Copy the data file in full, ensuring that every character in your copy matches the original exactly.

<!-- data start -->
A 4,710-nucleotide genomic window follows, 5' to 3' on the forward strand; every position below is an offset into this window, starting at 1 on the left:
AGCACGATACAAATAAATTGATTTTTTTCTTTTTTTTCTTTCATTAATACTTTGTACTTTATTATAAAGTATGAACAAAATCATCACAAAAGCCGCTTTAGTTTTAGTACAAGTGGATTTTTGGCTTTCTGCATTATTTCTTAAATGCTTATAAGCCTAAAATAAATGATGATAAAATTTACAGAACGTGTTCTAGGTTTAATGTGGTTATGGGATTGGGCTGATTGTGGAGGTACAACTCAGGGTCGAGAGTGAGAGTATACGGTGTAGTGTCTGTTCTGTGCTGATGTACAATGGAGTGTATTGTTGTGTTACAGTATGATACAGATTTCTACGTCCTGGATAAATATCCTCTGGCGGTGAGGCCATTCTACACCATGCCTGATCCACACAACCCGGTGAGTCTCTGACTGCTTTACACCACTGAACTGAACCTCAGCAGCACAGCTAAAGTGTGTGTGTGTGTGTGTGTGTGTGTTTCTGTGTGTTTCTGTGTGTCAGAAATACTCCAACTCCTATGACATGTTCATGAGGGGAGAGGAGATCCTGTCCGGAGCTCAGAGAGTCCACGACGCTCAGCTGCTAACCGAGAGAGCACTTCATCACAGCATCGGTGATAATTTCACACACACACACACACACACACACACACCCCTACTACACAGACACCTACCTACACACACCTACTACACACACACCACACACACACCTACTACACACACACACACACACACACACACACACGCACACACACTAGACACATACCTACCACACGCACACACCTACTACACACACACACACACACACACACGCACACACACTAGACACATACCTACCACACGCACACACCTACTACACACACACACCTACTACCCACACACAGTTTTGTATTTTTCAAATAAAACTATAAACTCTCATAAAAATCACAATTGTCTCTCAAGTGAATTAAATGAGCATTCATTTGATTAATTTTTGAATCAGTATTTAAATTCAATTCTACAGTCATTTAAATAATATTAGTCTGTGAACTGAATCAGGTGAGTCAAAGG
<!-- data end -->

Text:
A 4,710-nucleotide genomic window follows, 5' to 3' on the forward strand; every position below is an offset into this window, starting at 1 on the left:
AGCACGATACAAATAAATTGATTTTTTTCTTTTTTTTCTTTCATTAATACTTTGTACTTTATTATAAAGTATGAACAAAATCATCACAAAAGCCGCTTTAGTTTTAGTACAAGTGGATTTTTGGCTTTCTGCATTATTTCTTAAATGCTTATAAGCCTAAAATAAATGATGATAAAATTTACAGAACGTGTTCTAGGTTTAATGTGGTTATGGGATTGGGCTGATTGTGGAGGTACAACTCAGGGTCGAGAGTGAGAGTATACGGTGTAGTGTCTGTTCTGTGCTGATGTACAATGGAGTGTATTGTTGTGTTACAGTATGATACAGATTTCTACGTCCTGGATAAATATCCTCTGGCGGTGAGGCCATTCTACACCATGCCTGATCCACACAACCCGGTGAGTCTCTGACTGCTTTACACCACTGAACTGAACCTCAGCAGCACAGCTAAAGTGTGTGTGTGTGTGTGTGTGTGTGTTTCTGTGTGTTTCTGTGTGTCAGAAATACTCCAACTCCTATGACATGTTCATGAGGGGAGAGGAGATCCTGTCCGGAGCTCAGAGAGTCCACGACGCTCAGCTGCTAACCGAGAGAGCACTTCATCACAGCATCGGTGATAATTTCACACACACACACACACACACACACACACCCCTACTACACAGACACCTACCTACACACACCTACTACACACACACCACACACACACCTACTACACACACACACACACACACACACACACACGCACACACACTAGACACATACCTACCACACGCACACACCTACTACACACACACACACACACACACACGCACACACACTAGACACATACCTACCACACGCACACACCTACTACACACACACACCTACTACCCACACACAGTTTTGTATTTTTCAAATAAAACTATAAACTCTCATAAAAATCACAATTGTCTCTCAAGTGAATTAAATGAGCATTCATTTGATTAATTTTTGAATCAGTATTTAAATTCAATTCTACAGTCATTTAAATAATATTAGTCTGTGAACTGAATCAGGTGAGTCAAAGG